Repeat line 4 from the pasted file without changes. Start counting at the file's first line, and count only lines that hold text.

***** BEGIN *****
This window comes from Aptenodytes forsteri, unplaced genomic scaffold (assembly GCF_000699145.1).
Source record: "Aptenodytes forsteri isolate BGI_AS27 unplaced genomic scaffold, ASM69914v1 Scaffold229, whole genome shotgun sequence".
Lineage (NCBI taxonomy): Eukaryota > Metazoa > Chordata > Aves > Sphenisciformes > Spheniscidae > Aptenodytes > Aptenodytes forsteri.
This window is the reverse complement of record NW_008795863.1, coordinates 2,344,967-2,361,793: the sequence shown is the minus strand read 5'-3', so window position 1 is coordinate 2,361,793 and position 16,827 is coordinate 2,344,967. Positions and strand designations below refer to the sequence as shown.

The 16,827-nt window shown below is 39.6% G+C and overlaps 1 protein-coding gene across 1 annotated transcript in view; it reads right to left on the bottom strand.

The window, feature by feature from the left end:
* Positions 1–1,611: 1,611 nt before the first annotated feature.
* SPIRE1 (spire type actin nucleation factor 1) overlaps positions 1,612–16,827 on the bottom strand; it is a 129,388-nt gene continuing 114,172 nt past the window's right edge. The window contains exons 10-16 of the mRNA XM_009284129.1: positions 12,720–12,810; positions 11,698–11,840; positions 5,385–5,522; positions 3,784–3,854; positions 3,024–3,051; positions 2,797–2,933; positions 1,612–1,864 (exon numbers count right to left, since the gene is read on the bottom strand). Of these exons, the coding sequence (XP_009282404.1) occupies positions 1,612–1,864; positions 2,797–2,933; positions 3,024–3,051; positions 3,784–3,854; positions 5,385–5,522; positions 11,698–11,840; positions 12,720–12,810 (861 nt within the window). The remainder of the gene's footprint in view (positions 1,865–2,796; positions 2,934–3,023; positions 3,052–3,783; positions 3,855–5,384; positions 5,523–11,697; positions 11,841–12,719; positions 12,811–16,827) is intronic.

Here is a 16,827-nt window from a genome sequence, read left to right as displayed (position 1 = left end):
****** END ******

This window is the reverse complement of record NW_008795863.1, coordinates 2,344,967-2,361,793: the sequence shown is the minus strand read 5'-3', so window position 1 is coordinate 2,361,793 and position 16,827 is coordinate 2,344,967. Positions and strand designations below refer to the sequence as shown.